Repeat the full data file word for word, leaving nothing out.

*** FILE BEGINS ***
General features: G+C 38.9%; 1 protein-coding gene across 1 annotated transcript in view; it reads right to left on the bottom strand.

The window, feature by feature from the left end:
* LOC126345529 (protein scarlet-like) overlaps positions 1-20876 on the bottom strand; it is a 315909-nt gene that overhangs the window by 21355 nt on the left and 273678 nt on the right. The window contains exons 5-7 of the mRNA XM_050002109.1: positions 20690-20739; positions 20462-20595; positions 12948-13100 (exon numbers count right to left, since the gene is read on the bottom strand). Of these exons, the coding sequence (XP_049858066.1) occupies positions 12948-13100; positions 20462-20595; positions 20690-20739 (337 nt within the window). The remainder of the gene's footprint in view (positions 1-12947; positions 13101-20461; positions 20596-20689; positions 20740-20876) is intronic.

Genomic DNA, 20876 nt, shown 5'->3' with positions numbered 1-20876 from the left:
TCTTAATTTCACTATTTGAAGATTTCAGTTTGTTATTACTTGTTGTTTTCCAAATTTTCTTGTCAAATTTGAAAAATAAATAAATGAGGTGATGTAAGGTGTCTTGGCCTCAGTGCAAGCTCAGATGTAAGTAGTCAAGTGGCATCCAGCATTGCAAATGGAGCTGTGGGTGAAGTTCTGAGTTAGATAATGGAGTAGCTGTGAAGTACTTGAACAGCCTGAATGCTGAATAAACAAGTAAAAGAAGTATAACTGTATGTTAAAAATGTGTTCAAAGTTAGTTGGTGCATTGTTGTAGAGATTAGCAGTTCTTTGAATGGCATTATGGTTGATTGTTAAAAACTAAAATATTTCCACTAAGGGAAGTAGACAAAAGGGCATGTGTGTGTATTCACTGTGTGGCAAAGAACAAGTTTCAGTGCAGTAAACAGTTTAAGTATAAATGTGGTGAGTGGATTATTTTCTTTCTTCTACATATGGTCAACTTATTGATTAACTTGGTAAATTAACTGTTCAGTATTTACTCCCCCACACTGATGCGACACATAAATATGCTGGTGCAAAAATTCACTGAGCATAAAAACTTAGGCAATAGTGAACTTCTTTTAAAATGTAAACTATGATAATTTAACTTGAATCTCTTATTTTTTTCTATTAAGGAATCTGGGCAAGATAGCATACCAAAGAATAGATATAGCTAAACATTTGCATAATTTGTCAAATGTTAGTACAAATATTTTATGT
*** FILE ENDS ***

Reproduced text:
General features: G+C 38.9%; 1 protein-coding gene across 1 annotated transcript in view; it reads right to left on the bottom strand.

The window, feature by feature from the left end:
* LOC126345529 (protein scarlet-like) overlaps positions 1-20876 on the bottom strand; it is a 315909-nt gene that overhangs the window by 21355 nt on the left and 273678 nt on the right. The window contains exons 5-7 of the mRNA XM_050002109.1: positions 20690-20739; positions 20462-20595; positions 12948-13100 (exon numbers count right to left, since the gene is read on the bottom strand). Of these exons, the coding sequence (XP_049858066.1) occupies positions 12948-13100; positions 20462-20595; positions 20690-20739 (337 nt within the window). The remainder of the gene's footprint in view (positions 1-12947; positions 13101-20461; positions 20596-20689; positions 20740-20876) is intronic.

Genomic DNA, 20876 nt, shown 5'->3' with positions numbered 1-20876 from the left:
TCTTAATTTCACTATTTGAAGATTTCAGTTTGTTATTACTTGTTGTTTTCCAAATTTTCTTGTCAAATTTGAAAAATAAATAAATGAGGTGATGTAAGGTGTCTTGGCCTCAGTGCAAGCTCAGATGTAAGTAGTCAAGTGGCATCCAGCATTGCAAATGGAGCTGTGGGTGAAGTTCTGAGTTAGATAATGGAGTAGCTGTGAAGTACTTGAACAGCCTGAATGCTGAATAAACAAGTAAAAGAAGTATAACTGTATGTTAAAAATGTGTTCAAAGTTAGTTGGTGCATTGTTGTAGAGATTAGCAGTTCTTTGAATGGCATTATGGTTGATTGTTAAAAACTAAAATATTTCCACTAAGGGAAGTAGACAAAAGGGCATGTGTGTGTATTCACTGTGTGGCAAAGAACAAGTTTCAGTGCAGTAAACAGTTTAAGTATAAATGTGGTGAGTGGATTATTTTCTTTCTTCTACATATGGTCAACTTATTGATTAACTTGGTAAATTAACTGTTCAGTATTTACTCCCCCACACTGATGCGACACATAAATATGCTGGTGCAAAAATTCACTGAGCATAAAAACTTAGGCAATAGTGAACTTCTTTTAAAATGTAAACTATGATAATTTAACTTGAATCTCTTATTTTTTTCTATTAAGGAATCTGGGCAAGATAGCATACCAAAGAATAGATATAGCTAAACATTTGCATAATTTGTCAAATGTTAGTACAAATATTTTATGT